Posted by: JJF on March 2, 2006 at 9:44 PM | PERMALINK

Eriksson has insisted he was a passenger in the Ferrari when it crashed. He said the driver was a man named "Dietrich" who fled from the scene.

Perfectly reasonable, nothing suspicious about that.

Posted by: Matt F on March 2, 2006 at 9:57 PM | PERMALINK

Homeland security payola.

Posted by: JR on March 2, 2006 at 10:03 PM | PERMALINK

This is a perfect mystery for Kolchak, the Night Stalker... ah, shit!

This is a perfect mystery for McCloud... ah, shit!

This is ideal for Barney Fife... ah man, can't we catch a break here!

Posted by: dannyinla on March 2, 2006 at 10:19 PM | PERMALINK

Let me guess... This has got to be part of the filming of a super-secret sequel to Crash, right? Right??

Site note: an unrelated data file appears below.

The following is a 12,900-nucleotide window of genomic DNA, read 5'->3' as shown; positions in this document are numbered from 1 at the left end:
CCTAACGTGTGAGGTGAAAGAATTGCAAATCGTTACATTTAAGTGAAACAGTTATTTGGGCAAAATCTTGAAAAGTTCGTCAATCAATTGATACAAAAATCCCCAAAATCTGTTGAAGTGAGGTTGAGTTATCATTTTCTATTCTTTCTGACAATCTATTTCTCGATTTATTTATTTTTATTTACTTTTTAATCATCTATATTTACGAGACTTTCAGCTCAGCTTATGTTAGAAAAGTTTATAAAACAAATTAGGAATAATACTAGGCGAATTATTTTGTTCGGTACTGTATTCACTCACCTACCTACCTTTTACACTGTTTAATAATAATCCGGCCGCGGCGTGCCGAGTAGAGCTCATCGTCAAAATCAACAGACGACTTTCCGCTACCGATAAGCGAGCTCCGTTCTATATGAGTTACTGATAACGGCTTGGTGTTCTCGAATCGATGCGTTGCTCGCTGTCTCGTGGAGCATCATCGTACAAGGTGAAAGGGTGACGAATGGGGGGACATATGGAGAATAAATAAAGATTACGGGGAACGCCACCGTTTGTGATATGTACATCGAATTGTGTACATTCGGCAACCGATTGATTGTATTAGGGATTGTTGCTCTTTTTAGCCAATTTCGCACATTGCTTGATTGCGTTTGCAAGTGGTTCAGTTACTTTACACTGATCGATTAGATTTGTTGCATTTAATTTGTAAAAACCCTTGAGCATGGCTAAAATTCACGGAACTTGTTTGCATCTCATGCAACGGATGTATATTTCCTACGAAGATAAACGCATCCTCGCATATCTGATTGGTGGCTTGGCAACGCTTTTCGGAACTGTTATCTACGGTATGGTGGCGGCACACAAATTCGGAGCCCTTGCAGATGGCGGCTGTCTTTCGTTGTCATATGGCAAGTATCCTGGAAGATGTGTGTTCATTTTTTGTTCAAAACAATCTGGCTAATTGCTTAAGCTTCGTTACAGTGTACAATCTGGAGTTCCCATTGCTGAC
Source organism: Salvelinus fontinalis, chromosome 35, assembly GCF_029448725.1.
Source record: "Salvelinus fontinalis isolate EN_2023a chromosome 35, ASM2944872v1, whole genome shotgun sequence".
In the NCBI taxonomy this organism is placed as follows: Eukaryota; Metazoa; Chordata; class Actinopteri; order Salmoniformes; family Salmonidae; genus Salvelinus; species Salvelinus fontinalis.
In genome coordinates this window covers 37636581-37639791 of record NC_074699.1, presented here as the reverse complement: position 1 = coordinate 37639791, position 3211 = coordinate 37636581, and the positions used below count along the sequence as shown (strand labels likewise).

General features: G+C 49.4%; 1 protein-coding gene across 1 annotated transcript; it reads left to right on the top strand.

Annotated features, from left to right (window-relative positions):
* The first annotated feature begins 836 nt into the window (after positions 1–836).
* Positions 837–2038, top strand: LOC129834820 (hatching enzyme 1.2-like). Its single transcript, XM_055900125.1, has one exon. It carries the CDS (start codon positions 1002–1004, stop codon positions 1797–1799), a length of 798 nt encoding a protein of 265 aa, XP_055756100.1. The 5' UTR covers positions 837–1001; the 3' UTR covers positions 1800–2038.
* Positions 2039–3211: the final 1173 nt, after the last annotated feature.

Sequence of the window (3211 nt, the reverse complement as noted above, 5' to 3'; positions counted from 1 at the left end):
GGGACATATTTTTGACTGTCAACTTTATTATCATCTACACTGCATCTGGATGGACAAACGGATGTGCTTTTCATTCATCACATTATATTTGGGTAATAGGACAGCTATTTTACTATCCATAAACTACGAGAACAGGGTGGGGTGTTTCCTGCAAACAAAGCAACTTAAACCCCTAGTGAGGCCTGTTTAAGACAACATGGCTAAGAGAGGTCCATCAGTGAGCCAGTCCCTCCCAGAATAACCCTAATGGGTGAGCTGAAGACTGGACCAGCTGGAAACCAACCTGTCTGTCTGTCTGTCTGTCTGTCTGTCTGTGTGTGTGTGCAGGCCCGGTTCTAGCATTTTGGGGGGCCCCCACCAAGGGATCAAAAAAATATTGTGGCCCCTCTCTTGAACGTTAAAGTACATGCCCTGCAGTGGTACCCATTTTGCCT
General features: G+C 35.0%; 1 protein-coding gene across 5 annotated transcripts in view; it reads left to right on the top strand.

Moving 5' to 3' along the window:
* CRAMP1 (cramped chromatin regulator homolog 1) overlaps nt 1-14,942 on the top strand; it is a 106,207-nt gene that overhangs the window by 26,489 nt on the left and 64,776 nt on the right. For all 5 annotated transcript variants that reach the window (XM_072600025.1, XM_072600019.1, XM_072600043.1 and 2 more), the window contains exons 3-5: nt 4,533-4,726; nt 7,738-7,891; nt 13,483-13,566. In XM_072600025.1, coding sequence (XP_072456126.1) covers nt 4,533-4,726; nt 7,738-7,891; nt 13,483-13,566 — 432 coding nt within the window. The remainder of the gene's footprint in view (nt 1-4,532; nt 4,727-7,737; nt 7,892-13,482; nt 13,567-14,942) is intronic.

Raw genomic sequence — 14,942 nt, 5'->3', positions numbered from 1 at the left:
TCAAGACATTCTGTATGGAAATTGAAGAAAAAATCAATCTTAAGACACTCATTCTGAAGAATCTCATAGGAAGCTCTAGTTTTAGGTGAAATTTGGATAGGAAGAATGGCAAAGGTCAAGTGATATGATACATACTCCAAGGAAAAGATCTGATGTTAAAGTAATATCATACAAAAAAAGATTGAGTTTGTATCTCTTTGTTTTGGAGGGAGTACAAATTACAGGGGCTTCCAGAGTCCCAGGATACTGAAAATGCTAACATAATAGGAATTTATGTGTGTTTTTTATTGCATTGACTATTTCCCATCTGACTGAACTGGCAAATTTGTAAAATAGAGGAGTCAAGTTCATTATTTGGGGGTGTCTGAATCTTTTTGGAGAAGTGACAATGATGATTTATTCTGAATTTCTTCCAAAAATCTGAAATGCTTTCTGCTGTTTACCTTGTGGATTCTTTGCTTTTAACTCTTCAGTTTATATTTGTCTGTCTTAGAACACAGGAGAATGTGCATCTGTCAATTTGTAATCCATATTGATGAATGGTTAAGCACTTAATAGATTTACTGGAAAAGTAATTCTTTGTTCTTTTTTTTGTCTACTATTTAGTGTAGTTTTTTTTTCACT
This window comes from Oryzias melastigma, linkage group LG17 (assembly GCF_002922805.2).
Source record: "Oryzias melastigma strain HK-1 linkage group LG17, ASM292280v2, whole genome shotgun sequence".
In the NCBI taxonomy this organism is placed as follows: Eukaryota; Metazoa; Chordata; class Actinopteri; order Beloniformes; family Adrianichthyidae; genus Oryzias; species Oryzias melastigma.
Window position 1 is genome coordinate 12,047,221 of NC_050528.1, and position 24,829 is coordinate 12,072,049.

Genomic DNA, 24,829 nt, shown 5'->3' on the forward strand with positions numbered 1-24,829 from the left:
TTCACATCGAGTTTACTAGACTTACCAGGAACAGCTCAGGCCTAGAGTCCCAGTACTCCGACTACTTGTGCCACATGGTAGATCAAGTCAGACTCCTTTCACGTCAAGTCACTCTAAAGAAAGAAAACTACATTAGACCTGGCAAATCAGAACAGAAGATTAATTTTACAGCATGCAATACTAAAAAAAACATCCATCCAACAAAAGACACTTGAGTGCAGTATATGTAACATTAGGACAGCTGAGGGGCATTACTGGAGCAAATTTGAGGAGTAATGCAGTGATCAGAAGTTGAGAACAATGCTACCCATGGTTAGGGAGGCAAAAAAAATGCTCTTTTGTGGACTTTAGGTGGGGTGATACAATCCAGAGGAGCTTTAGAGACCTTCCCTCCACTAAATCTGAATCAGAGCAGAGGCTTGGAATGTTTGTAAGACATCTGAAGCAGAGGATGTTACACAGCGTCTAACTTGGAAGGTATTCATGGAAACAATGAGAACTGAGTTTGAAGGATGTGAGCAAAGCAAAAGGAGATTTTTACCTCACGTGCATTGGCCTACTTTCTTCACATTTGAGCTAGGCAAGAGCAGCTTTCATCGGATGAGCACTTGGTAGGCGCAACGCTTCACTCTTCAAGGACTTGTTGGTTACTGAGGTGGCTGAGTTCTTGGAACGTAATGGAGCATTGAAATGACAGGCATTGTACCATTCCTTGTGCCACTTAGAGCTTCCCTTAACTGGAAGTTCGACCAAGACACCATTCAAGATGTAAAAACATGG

Posted by: David W. on March 2, 2006 at 10:29 PM | PERMALINK

And in a related story: LA freeway-chase-syndrome has spread to CNN.

I turned on CNN today to discover that they were covering - LIVE! - the story out of Lancaster/Palmdale, California of a young, distraught woman who had managed to commandeer a sherrif's SUV and was driving aimlessly around her neighborhood while the sherrif's department tried to talk her into stopping over the SUV's radio.

The CNN anchors were themselves distraught over the fact that the LA County Sherrif's department has the most stringent guidelines in the country about car pursuits (see how much I learned from this important breaking story?) and were merely following her with a helicoptor (no mean task as she was just driving around the same residential area).